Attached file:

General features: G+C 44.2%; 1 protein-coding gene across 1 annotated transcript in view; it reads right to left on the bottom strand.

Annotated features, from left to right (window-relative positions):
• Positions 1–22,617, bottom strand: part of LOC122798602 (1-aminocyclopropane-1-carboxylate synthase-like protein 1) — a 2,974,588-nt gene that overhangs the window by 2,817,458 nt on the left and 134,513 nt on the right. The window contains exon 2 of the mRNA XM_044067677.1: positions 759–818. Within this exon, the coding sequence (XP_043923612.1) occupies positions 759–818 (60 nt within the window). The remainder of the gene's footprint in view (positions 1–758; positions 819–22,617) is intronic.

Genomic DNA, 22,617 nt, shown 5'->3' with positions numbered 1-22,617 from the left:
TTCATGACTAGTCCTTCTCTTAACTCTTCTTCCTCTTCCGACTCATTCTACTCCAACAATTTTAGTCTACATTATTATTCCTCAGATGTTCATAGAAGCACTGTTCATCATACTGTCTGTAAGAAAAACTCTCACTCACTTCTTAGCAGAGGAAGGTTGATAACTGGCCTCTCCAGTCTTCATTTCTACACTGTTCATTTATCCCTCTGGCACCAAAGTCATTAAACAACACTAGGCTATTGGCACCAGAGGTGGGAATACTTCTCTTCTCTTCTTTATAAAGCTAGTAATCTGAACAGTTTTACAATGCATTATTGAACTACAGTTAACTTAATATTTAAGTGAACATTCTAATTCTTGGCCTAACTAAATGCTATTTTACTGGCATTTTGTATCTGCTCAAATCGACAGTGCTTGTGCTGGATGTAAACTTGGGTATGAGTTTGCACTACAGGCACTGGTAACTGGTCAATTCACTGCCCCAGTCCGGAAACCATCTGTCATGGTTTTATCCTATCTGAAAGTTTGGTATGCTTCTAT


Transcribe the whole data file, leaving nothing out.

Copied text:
General features: G+C 44.2%; 1 protein-coding gene across 1 annotated transcript in view; it reads right to left on the bottom strand.

Annotated features, from left to right (window-relative positions):
• Positions 1–22,617, bottom strand: part of LOC122798602 (1-aminocyclopropane-1-carboxylate synthase-like protein 1) — a 2,974,588-nt gene that overhangs the window by 2,817,458 nt on the left and 134,513 nt on the right. The window contains exon 2 of the mRNA XM_044067677.1: positions 759–818. Within this exon, the coding sequence (XP_043923612.1) occupies positions 759–818 (60 nt within the window). The remainder of the gene's footprint in view (positions 1–758; positions 819–22,617) is intronic.

Genomic DNA, 22,617 nt, shown 5'->3' with positions numbered 1-22,617 from the left:
TTCATGACTAGTCCTTCTCTTAACTCTTCTTCCTCTTCCGACTCATTCTACTCCAACAATTTTAGTCTACATTATTATTCCTCAGATGTTCATAGAAGCACTGTTCATCATACTGTCTGTAAGAAAAACTCTCACTCACTTCTTAGCAGAGGAAGGTTGATAACTGGCCTCTCCAGTCTTCATTTCTACACTGTTCATTTATCCCTCTGGCACCAAAGTCATTAAACAACACTAGGCTATTGGCACCAGAGGTGGGAATACTTCTCTTCTCTTCTTTATAAAGCTAGTAATCTGAACAGTTTTACAATGCATTATTGAACTACAGTTAACTTAATATTTAAGTGAACATTCTAATTCTTGGCCTAACTAAATGCTATTTTACTGGCATTTTGTATCTGCTCAAATCGACAGTGCTTGTGCTGGATGTAAACTTGGGTATGAGTTTGCACTACAGGCACTGGTAACTGGTCAATTCACTGCCCCAGTCCGGAAACCATCTGTCATGGTTTTATCCTATCTGAAAGTTTGGTATGCTTCTAT